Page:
Students reject Ryerson University name change: poll
Survey shows 43 per cent of the respondents say “no” to renaming the university
More than 40 per cent of Ryerson students do not support removing Egerton Ryerson’s name and renaming the university, a new poll of Ryerson University students suggests.
The poll conducted by journalism students shows twice as many or 43 per cent of students respond “no” to the name change idea compared to 22 per cent who approve. Another 34.9 per cent said they were unsure.
Camryn Harlick, the outgoing vice-president equity of the Ryerson Students’ Union, says the poll results are disheartening but not surprising.
“I think many students are unaware of the colonial legacy Egerton Ryerson played and the profound impacts he had in creating Canada’s largest genocide and the ongoing genocide that is still happening today because of his actions,” Harlick, who is Haudenosaunee and Metis, said in an interview.
Harlick said they are not shocked non-Indigenous students “think their opinion on this should matter more than the indigenous students who have asked for these changes.”
Last year, the student union and the Indigenous Students Association led a campaign demanding the removal of Egerton Ryerson’s statue from Gould Street and to change the name of the university.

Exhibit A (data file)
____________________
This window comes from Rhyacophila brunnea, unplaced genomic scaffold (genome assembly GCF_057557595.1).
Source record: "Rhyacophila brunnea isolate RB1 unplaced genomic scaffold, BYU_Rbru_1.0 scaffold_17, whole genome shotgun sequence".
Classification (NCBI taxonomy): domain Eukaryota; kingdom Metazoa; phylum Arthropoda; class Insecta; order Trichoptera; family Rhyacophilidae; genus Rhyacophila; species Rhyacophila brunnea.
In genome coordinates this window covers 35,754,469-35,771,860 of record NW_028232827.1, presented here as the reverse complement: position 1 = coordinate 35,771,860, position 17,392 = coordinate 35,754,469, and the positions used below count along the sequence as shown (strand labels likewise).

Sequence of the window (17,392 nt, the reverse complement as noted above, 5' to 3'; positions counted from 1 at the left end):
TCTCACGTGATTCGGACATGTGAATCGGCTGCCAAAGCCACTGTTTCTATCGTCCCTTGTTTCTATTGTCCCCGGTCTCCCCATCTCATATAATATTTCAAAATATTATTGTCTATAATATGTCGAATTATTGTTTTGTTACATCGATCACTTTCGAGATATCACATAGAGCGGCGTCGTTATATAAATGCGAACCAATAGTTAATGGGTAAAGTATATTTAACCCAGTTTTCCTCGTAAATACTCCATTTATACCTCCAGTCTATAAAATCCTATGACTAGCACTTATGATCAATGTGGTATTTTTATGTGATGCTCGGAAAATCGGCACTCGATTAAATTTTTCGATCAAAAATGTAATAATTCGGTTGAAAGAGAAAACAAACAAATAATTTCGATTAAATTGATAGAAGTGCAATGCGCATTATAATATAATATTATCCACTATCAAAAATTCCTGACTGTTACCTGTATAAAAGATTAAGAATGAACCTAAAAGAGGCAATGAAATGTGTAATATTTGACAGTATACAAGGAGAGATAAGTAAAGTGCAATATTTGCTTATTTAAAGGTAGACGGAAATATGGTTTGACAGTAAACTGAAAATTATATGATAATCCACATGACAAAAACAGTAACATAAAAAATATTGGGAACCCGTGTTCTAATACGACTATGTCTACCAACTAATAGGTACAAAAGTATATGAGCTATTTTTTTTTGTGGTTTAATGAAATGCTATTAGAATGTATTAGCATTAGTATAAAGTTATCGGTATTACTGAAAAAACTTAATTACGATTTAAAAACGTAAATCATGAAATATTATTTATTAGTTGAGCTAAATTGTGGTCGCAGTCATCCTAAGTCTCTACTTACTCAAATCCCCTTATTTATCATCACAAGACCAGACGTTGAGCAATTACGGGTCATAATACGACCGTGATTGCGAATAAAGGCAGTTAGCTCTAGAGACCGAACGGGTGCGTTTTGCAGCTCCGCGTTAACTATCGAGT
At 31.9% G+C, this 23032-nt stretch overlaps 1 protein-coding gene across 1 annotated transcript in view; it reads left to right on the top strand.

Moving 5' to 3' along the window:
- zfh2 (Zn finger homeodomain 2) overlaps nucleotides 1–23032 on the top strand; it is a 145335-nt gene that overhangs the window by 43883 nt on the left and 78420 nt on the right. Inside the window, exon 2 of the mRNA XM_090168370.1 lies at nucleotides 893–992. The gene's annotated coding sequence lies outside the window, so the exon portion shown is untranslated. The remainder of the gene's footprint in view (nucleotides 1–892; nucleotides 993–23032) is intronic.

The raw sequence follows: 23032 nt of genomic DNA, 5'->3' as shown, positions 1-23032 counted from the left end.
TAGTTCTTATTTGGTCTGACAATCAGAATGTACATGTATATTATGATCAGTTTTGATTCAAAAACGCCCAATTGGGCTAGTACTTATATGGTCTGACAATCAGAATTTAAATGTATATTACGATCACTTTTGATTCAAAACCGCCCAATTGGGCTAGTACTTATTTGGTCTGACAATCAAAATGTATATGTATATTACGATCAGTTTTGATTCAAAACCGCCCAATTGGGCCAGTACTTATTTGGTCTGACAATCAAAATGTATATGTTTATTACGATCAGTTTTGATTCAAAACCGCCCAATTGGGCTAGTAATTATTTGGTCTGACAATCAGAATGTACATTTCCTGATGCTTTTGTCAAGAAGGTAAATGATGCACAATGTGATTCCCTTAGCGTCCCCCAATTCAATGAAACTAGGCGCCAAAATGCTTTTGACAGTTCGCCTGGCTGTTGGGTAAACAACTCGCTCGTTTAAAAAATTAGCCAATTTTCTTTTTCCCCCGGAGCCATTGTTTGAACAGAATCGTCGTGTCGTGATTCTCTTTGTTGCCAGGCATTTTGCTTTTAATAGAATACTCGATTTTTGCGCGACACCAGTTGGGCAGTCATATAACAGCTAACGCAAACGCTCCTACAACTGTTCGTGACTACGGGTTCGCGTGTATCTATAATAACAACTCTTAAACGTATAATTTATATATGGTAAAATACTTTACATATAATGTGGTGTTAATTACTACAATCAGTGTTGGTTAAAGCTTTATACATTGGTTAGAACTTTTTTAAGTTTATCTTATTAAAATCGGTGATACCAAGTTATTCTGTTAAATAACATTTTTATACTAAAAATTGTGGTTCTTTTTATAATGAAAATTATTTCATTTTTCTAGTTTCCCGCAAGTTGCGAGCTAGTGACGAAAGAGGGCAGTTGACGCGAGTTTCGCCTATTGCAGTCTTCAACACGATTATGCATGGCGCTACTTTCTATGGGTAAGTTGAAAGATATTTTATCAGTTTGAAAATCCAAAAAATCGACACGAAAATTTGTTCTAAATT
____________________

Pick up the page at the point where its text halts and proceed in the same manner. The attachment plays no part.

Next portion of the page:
“Change the name of Ryerson University to a name that does not celebrate a man who supported and created the structures of colonial genocide,” the Facebook post said.
They also asked the university to put a visible and accessible plaque on Gould Street written and drafted with Indigenous students.
In response to the controversy, the university said a plaque acknowledging Egerton Ryerson’s history will be added to the statue. The plaque was unveiled during the Truth and Reconciliation consultation report in January.
Implications of the poll
Harlick said they do not think the poll results will affect the campaign to change the school’s name.
The poll only shows how much more education needs to happen on who Egerton is, said Harlick.
“I can’t imagine anybody standing in support of the statue after learning about the atrocities that happened in residential schools,” they said.
The next step for Indigenous students
Harlick said Indigenous students are planning further action in response to the university’s answer to their demands.
“We are in the process of planning something but it is top secret so keep an eye out in the future,” Harlick said.
Meanwhile, Karolina Surowiec, the incoming Ryerson Students’ Union vice-president equity, said students she spoke with are worried about the reputation of Ryerson and the value of their degrees if the university pursues a name change.
“If the students want the name of the university changed, then that is what we will work towards,” Surowiec said. “But when I spoke with the students, most of them wanted the name of the university to remain the same.”
She said the student union will need to come up with bilateral solutions a larger part of the student body will support. “This situation has no single solution,” she said.
First-year Ryerson School of Journalism students surveyed 1,235 Ryerson University students on campus between March 9 and 13. Results for the full sample have a margin of error of plus or minus three percentage points, 19 times out of 20; it may be larger for subgroups.